Martinez received 50 stitches in his face, and has not been able to train since. However, he wants to get on the bike as soon as possible in order to participate in the Tour of the Basque country which begins next Monday. He described the fall to Spanish press as follows: "I slipped in the fall, as is normal into those in front of me. I threw myself into the ditch on the side of the road thinking that falling into the grass would cause less damage. But, I landed on someone elses bicycle which opened up my face," he explained. However, he thinks that he was lucky to have hit the bicycle with his face - if it had been the ground, "I would have been left without teeth," he said.
He had intended on training yesterday to determine whether the wound hampered his breathing at all, but he was not able to. "Cyclists, like any sportspeople, want to train as soon as they can. As I have no injuries in my body, I am going to try and mount my bicycle. I do not know if the wind on my face will be painful, but there's one way to find out. In this sport, you cannot lose many days of training. So I'll have to try," he said.
The Guipuzcoan has had a good season this year - third overall in the Tours of the Valencian Community and Murcia, and second in the GP Telekom in Portugal. "You always say that these things come at the worst moment. I was riding really well and I had many goals - the Criterium International and the Tour of the Basque Country, which I still hope to do. It's annoying but it would have been more so had I not managed to acheive anything this season," he concluded.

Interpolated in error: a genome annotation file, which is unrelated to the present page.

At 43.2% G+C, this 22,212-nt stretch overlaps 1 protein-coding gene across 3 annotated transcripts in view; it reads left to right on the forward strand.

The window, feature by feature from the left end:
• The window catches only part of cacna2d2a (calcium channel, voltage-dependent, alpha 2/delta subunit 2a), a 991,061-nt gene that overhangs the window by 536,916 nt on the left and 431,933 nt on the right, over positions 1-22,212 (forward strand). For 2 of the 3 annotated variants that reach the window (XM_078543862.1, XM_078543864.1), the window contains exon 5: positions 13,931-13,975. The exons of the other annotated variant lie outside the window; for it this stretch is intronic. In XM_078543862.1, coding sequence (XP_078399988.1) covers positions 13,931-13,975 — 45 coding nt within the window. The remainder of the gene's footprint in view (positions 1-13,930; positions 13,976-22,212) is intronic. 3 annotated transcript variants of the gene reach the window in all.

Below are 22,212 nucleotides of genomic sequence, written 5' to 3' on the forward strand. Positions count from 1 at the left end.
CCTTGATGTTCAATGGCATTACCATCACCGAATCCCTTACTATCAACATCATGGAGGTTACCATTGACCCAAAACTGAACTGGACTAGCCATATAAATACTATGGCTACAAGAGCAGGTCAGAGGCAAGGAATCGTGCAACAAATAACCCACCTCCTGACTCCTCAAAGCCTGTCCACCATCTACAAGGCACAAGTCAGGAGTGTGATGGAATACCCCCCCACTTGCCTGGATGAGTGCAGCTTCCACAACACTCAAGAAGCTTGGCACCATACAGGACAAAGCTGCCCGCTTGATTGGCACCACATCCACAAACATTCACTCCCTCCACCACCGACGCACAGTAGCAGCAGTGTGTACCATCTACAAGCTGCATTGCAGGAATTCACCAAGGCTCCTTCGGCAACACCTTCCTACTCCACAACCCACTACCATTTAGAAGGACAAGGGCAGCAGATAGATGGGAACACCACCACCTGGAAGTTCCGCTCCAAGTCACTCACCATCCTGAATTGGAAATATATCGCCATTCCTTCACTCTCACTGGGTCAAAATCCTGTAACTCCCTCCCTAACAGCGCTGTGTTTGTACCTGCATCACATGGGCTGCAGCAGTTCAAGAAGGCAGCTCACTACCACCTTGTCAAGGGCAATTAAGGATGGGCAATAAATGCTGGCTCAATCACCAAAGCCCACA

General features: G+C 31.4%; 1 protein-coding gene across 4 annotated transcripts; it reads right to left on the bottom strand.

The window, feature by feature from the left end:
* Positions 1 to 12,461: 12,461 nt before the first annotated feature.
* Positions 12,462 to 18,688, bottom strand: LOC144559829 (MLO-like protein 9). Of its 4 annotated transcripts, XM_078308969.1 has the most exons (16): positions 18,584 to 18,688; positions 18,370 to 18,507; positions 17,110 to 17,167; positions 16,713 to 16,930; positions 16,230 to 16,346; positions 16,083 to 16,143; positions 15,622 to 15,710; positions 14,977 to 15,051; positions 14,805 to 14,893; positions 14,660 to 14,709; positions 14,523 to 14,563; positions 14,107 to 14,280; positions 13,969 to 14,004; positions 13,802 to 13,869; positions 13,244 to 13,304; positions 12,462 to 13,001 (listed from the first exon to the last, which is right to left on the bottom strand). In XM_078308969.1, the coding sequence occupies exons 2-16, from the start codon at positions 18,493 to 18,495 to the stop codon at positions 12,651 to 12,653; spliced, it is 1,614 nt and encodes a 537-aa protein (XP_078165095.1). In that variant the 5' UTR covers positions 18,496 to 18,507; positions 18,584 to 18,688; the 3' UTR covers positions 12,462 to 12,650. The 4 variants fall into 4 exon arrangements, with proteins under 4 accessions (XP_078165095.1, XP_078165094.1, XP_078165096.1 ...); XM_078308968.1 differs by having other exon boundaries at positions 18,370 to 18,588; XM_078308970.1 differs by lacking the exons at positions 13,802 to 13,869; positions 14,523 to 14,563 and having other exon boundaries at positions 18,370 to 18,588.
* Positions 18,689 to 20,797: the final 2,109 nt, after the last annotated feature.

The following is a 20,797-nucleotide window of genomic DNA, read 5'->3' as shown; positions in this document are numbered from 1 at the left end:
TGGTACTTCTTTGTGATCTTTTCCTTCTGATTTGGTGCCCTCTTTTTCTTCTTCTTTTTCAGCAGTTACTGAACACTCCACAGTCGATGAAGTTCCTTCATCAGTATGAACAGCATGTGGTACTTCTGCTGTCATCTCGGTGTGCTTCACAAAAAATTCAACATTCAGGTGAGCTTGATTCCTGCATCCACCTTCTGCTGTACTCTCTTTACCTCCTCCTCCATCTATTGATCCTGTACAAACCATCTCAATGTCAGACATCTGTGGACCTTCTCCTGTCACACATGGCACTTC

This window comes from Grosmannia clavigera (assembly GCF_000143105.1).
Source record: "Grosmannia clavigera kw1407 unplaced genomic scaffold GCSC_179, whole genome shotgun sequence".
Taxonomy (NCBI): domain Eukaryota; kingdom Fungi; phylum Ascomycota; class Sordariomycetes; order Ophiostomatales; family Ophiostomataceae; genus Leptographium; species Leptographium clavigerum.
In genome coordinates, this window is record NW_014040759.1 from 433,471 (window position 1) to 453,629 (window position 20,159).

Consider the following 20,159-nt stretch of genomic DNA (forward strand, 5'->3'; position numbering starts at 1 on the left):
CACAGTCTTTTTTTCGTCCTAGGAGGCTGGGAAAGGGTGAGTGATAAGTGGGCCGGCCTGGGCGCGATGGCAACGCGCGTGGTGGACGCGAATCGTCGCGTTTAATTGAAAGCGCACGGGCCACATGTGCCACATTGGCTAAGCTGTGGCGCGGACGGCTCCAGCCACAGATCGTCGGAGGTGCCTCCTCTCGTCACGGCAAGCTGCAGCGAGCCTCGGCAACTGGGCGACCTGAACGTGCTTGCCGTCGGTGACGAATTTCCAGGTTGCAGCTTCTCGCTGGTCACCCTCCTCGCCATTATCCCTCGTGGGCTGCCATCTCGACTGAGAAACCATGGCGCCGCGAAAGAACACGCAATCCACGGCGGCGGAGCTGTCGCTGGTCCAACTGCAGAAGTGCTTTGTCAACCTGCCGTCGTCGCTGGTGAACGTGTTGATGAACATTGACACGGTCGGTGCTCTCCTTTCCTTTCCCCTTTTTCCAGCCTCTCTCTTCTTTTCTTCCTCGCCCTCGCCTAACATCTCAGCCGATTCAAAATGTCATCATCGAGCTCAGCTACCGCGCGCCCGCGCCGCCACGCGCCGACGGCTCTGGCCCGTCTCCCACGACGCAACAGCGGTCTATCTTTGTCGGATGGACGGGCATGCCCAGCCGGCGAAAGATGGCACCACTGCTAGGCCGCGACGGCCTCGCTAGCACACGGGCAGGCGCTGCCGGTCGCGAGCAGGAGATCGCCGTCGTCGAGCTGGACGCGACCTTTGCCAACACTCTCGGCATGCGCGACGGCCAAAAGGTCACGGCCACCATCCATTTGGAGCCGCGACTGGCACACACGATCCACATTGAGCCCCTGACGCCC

Tonkov prepares for Giro
While others seem to be avoiding the Giro in favour of the Vuelta and the Tour, Russian Pavel Tonkov has it set firmly in his sights this year. He won the race in 1996, riding for Panaria-Vinavil and has commenced training in the Spanish mountains with his Mapei teammates. Axel Merckx, Davide Bramati, Paolo Lanfranchi, Chann McRae and Fred Rodriguez are all there with him.
He told La Gazetta dello Sport that "Last year, the experience I gained from training in the Sierra Nevada was positive. I will start from the same point with the hope to dispute the Giro from the point of view of a protagonist. I'm not hiding" my objective for 2000 is the Maglia Rosa," he said.
Hel van het Mergelland
This category 1.5 Dutch race scheduled for April 8 originally started as a training race for juniors, espoirs, and women. In cooperation with Frans Maassen, the Rabobank junior team manager, the organisers have gone for a new concept in 2001: a juniors race in the morning, followed by an afternoon race for espoirs. This year, however the Hel van het Mergelland will be run in the "old style": 181 km, 28 climbs, a total of 35.8 kilometres of climbing.
The following teams will start, with noted riders in parentheses:
Farm Frites (Koos Moerenhout, Michel Lafis, Glenn Magnusson)
Rabobank (Ronald Mutsaers, Bram de Waard)
WV De Grensstreek (Roel Egelmeers)
Cipo and Armstrong train
On Tuesday, the Lion King, Mario Cipollini and Texan Lance Armstrong were spotted training together - a fair way from their respective homes - on the Costa Azzura. Cipo lives in Montecarlo, while Lance lives in Nice.
We've been trying and have been assured that they're on the way.